Local Knowledge Key Asset in Location Decisions
The ideas of local leaders who handle the day-to-day management of operations can be successfully applied by corporate leadership to the rest of the company.
Tim Feemster, Managing Principal, Foremost Quality Logistics and Noah Shlaes, Managing Director, Strategic Consulting Group , Newmark Grubb Knight Frank (Winter 2011)
The corporate mothership isn't the sole source of good ideas. Local operators can bring major improvements to the rest of the company. This is especially true with location selection - national strategy can combine with on-the-ground sense of local markets. If leadership can avoid the "not-invented-here" syndrome, with care, these practices can spread.
Let's look at an example from our consulting practice: A local manager of a national manufacturing company was preparing to open a new parts depot. This store would sell spares, accessories, and maintenance materials for its product line. He asked a simple question: Based on the locations of my customers and competitors, where is the best spot in town to reach them? We conducted a straightforward study.
A Simple Request
First, we worked with a local commercial broker to identify three clusters with strong access and available buildings. Next we viewed each cluster through three lenses: residential density, population growth, and employment density. To this we added the company's contractor customers, the institutions that use their equipment, and their competitors.
Next, we plotted 10- and 20-minute drive time "amoebas" showing how many customers they could reach from each of several possible locations. This also provided tabular data on demographics, number of customers and competitors for each location, and drive time. Together, these pointed to an area adjacent to an interstate.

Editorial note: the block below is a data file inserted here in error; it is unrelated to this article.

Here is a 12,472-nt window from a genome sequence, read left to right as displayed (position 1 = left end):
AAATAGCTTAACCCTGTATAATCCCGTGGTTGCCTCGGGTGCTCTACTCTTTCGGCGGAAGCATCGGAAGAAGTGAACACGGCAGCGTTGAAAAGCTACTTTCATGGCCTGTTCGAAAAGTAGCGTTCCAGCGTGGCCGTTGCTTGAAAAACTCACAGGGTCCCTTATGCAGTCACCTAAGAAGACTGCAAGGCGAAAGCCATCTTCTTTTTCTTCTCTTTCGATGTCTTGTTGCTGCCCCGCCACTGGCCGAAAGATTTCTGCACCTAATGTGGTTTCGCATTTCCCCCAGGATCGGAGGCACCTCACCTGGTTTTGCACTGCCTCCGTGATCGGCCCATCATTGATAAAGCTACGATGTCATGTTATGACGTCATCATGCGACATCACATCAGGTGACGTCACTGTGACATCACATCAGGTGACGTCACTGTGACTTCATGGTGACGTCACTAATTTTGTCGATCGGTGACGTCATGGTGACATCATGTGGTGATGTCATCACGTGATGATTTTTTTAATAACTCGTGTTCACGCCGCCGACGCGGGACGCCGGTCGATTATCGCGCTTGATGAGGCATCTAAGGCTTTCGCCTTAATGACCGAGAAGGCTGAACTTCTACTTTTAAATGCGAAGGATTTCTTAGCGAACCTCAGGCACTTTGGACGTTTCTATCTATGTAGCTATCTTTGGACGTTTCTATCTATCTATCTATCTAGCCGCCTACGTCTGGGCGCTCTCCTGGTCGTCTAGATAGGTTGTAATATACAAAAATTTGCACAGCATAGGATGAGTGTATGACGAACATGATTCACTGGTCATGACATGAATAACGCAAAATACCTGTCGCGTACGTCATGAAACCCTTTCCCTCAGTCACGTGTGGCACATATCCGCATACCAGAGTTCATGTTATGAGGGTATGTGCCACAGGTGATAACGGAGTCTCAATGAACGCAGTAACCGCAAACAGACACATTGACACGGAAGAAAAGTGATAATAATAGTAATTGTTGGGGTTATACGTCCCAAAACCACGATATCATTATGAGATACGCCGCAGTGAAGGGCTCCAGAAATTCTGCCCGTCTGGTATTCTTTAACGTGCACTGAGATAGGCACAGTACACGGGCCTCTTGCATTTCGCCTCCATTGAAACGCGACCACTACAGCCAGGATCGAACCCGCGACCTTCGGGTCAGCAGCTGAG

Corporate Gets Involved
Things got interesting when the local managers showed the report to regional leaders who immediately requested a plot of active customers in the region. The regional leaders asked us to generate the same maps, zooming out to consider the larger sales territory that included our starting point. The locals had done a nice job of identifying a facility, but the maps also raised the question, "What about those customers and all the other towns that also appear on this map? Are we sure the depot should even be in your city?" Our early conversation with the local leader had not mentioned that this facility would serve the region and neighboring states.
Regional leaders provided customer and competitor data from their national database. At this point, local knowledge kicked in. Though this was a national database, local leaders did not use it consistently. In some cities, "customer" included everyone who had ever bought something. In others, the data included sales levels, and were scrubbed to remove inactive customers. Likewise, the industries they served varied by region - hospitals, casinos, and schools all had varying degrees of importance. Through a series of laborious interviews with local leaders, we standardized the data set to arrive at a targeted result.
From this, we generated maps targeting potential parts facilities locations in multiple locations in the region, essentially replicating the original exercise in each city. This showed geographic distribution that was relatively even across the territory, not focused in the target city. For customers who were not near a particular city, a 60-minute radius seemed more appropriate. Ultimately, the client selected a location well east of the original market, but reaching another major market as well.
In which situations should companies ignore the advice of local entities?
"Ignore" is pretty tough. But many locally-developed ideas do not scale up. More
- David Kollmorgen, International Director and Lead of Business Intelligence, JLL